10 Things They Never Tell You About Marrying A Chefby Annie Wang on May 08, 2012
I’ve always loved visiting restaurants, reading about chefs, and food in general, but I never really realized how much my life would change if I married a chef. Now I know: Being a chef’s wife (or as some people say, a “chef’s widow”) isn’t exactly how I thought it would be. Here are 10 things I’ve learned:
They rarely cook for you at home.
Everyone always assumes that I have a magnificent home-cooked meal waiting for me all the time, but that is far from the truth. Why? Because a restaurant kitchen is usually a million times more fun to cook and experiment in. It often has high end gadgetry that you probably do not have (or can fit) in your home kitchen. If you rent in New York City, then you might understand the rarity of a full sized stove and oven.
But you really do eat like a king or queen.
Chefs are passionate about their art and they’re very serious about it. They show their emotions through food and they often use food to romance you. You’re in for a spectacular surprise once you dine in your significant other’s restaurant or meet them for lunch. They might just surprise you with a gourmet picnic meal.
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Date nights are not on the weekends.
I’ve come to accept the fact that I’ll have to go out to a lot of events and gatherings by myself. Weekends — aka when many social events happen — are the busiest days in the restaurant industry. But the great thing about weird chef schedules is that they often get Sundays or Mondays off — the perfect day to go to a new restaurant or cocktail lounge that’s normally hard to get into.
Every moment counts (maybe a little bit more).
It’s so tough when they’re working nights and you’re working days that it can be difficult to find overlapping free-time you can spend together. I savor every little trip and outing with my husband — even grocery shopping. There was a period when we rarely saw each other, so much so that I would skip birthday parties and appointments to be with him. It’s difficult for some people to understand, but we’ve learned to make it work. “Absence makes the heart grow fonder” sure sounds cheesy, but a chef’s wife knows it is probably true.
You get to experience an amazing variety of restaurants.
I’ve been to tiny under-the-radar restaurants because my husband loves discovering new restaurants and trying new foods he hears about in the chef circuit. I would have never bothered to visit these eclectic mix of restaurants otherwise.
You’re going to learn so many crazy food words by accident.
You’ll be spouting off words like “mignardises,” “transglutaminase,” and “thermal immersion circulator” before you can say Vol-au-Vent. You’ll hear chefs talk about cooking techniques or their newest experiments all the time like geeky teenage boys. Eventually, you’ll pick up the words and actually understand what they’re saying. If you asked me what these words meant before I met my husband, I would’ve given you a blank stare and assumed you were trying to explain a weird science fiction novel, but now I’m pretty much a food geek, too.
You become insanely sensitive to the dining experience.
And you’ll garner sympathy for front-of-the-house staff and the kitchen staff. (Especially if you’re eating at your significant other’s restaurant.) Improper dining etiquette will annoy the hell out of you, like rude behavior (people who invite themselves to sit down when they don’t have a reservation) and crappy tipping (for the record, servers should be tipped 20%). Grr! I’m annoyed just thinking about these things. Let’s move on.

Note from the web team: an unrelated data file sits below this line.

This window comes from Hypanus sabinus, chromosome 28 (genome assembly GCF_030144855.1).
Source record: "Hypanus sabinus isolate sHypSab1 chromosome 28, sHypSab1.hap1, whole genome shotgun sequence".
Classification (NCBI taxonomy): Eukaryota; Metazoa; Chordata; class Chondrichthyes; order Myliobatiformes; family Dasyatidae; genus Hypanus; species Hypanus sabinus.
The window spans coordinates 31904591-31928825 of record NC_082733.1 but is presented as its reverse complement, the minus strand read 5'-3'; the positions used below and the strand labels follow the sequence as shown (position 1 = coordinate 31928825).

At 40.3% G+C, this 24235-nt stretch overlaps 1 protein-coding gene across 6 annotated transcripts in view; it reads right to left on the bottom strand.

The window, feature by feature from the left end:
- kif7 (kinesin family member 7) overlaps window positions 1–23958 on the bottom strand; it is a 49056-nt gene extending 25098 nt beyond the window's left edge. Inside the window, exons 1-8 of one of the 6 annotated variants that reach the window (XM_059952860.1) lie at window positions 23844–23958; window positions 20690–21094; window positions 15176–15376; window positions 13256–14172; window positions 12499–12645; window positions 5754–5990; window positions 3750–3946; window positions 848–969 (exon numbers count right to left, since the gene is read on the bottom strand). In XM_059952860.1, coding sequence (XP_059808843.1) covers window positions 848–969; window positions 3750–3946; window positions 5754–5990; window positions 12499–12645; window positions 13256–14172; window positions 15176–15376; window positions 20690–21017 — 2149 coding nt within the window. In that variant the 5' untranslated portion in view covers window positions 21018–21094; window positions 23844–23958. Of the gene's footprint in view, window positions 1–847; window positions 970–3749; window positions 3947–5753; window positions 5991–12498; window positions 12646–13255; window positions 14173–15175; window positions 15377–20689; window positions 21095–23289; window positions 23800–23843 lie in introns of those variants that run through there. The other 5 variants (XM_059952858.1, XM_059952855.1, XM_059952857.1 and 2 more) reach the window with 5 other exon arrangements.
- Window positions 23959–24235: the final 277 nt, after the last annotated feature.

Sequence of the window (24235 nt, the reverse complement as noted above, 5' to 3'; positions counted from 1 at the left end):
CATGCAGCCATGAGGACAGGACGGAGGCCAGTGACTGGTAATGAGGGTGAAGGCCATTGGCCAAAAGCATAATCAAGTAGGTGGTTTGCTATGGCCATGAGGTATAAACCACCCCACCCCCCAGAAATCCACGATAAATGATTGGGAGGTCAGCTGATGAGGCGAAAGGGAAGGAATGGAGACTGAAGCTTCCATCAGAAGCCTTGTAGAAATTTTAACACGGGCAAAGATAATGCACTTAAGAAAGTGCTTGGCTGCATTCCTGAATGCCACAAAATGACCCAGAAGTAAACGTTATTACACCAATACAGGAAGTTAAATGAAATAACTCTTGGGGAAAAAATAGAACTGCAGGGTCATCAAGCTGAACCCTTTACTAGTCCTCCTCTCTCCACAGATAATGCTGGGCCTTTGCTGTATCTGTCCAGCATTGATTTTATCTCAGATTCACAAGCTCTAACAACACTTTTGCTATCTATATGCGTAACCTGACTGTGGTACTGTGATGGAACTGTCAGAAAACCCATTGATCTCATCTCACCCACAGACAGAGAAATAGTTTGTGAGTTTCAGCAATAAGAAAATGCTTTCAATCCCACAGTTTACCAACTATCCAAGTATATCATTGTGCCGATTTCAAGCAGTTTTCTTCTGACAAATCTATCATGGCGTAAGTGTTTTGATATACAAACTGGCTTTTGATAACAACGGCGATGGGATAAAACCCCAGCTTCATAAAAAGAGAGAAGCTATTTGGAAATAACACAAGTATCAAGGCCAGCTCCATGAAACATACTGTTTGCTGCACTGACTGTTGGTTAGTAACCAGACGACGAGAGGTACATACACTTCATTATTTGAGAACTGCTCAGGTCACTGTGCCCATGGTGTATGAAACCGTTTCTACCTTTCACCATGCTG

Related: 5 Easy Ways To Impress A Foodie
People will ask you for restaurant recommendations and cooking tips.
Or they ask you to ask him. Because I’m married to a chef, I’ve suddenly become a walking cookbook/food guide. Sometimes people will ask me for recommendations for a cuisine I’m not familiar with and I’ll feel flustered or embarrassed for not knowing it (not that I’m supposed to anyways).
You’ll try foods you would normally never try.
It usually starts out with my husband saying, “Here. Try this.” You might think that I’m gullible, but I trust him even though I’ve ended up trying all sorts of weird offal dishes because of him. I’m actually glad I just dig in and try all this unique food without asking. I’ve definitely become less of a picky eater and I do love fried sweetbread now (even though I still do not want to think too much about what it is, anatomically).
Patience is key, especially when you’re married to a chef.
I’m still figuring this one out myself. Things will come up at restaurants unexpectedly. It can be anything from a group of diners who came in late, rowdy patrons at the bar, or something in the kitchen took longer to prepare than anticipated. He might not be able to get home until 3 a.m., and considering how little I see him, it can be particularly frustrating. Things happen that are beyond your control and the only thing you can really do it be patient and wait. But realistically, who wants to wait around for someone all night? Remember, though: you might go to sleep alone, but you’ll wake up next to the person you love — and it’s worth it.
Annie Wang is a New York City food photographer. She is the blogger behind Frites and Fries, where she chronicles her life and food adventures with her chef husband and their dog, Kevin Bacon.
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